paper trail

“The Guardian” removes TERF-critical paragraphs of Judith Butler interview; Atticus Lish on masculinity

Judith Butler. Photo: Verso

Hours after publishing an interview with Judith Butler yesterday, The Guardian removed whole paragraphs of the interview, apparently “folding” under pressure from transphobic readers. In the removed section, Butler answered a question about the alliance between far-right groups and certain factions of feminism in part by denouncing trans-exclusionary radical feminists as fascists. As Emanuel Maiberg reports for Motherboard, “it is exceedingly rare for long passages to be cut from articles with such a cryptic update note, and is even rarer for a question-and-answer to be deleted from a high profile interview without any real explanation to readers.”

For InsideHook, Jason Diamond writes about his recent obsession with reading novels written by journalists, noting that “in the debate over whether it’s better to go the MFA route or just move to New York City if you want to become a writer, a third option might be best of all: spend some time reporting news.” Diamond consulted journalist-turned-fiction-writer Laura Lippman, who offered this advice: “Volunteer to do weather stories. If you can write about a five-day heat wave and no two stories are alike, that’s invaluable training.”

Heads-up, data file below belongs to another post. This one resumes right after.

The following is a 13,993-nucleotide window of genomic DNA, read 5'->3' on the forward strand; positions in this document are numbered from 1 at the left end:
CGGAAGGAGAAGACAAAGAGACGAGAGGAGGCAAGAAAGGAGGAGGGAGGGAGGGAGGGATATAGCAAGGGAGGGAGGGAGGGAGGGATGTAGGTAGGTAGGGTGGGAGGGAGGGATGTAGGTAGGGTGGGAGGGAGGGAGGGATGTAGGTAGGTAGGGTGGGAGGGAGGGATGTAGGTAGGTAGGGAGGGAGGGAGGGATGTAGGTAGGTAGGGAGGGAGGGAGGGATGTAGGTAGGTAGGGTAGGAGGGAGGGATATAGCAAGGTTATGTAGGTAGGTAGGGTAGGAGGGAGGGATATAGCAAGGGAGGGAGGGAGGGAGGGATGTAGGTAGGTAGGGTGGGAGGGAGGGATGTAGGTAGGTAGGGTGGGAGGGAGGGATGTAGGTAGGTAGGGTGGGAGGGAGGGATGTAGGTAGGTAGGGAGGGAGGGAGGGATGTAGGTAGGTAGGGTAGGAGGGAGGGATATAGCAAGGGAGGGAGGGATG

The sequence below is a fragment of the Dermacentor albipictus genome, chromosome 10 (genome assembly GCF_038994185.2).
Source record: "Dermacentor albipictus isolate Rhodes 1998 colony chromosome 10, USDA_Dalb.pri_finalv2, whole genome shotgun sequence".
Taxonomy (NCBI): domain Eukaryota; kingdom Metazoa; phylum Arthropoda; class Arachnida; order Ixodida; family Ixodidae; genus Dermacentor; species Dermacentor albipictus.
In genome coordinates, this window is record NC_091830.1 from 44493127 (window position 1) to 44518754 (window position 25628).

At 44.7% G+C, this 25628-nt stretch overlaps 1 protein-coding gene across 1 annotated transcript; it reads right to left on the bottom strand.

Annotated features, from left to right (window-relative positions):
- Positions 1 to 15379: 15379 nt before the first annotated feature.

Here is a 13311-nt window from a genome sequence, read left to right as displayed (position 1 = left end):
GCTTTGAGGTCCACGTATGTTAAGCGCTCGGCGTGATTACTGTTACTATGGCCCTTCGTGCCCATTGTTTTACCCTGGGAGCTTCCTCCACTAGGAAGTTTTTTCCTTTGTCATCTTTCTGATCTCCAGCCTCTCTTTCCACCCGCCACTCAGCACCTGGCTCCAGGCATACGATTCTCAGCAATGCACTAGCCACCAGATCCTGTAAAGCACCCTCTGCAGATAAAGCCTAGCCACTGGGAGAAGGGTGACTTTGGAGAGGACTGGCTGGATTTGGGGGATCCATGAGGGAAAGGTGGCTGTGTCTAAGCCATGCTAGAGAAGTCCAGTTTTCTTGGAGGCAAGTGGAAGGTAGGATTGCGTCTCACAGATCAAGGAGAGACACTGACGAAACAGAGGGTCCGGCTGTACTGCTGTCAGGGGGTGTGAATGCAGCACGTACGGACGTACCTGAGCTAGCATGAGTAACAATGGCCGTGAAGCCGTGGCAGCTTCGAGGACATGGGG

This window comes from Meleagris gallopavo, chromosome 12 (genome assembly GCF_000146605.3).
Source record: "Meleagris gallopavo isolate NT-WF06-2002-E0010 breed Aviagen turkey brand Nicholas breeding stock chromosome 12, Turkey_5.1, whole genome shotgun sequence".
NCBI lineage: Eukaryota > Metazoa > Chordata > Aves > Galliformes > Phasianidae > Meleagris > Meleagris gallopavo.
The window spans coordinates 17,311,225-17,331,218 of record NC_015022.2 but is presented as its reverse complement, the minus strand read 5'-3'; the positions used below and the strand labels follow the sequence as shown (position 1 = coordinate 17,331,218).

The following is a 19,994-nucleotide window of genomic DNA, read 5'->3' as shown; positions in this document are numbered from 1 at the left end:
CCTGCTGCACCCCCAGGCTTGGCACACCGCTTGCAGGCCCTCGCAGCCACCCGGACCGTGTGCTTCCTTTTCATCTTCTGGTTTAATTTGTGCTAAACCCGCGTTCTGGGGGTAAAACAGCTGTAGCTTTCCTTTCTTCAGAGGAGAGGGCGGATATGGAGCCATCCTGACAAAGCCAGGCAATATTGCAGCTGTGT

At the New York Times, Molly Fischer writes about charm, Marlowe Granados’s debut novel, Happy Hour, and the “bygone young women on the make” the book evokes.

For the Paris Review, Matthew Shen Goodman interviews Atticus Lish about his new novel The War for Gloria. Lish describes the book as “psychologically a prequel to Preparation For The Next Life. Preparation is basically like, I’m a guy, you touch my woman, I’m going to murder you. The War for Gloria is how a guy might start thinking that way. Why would you think that you have to be able to take on anybody and to do anything?”

Elizabeth Hinton and Margaret O’Mara are joining Princeton University Press as series editors for Politics and Society in Modern America.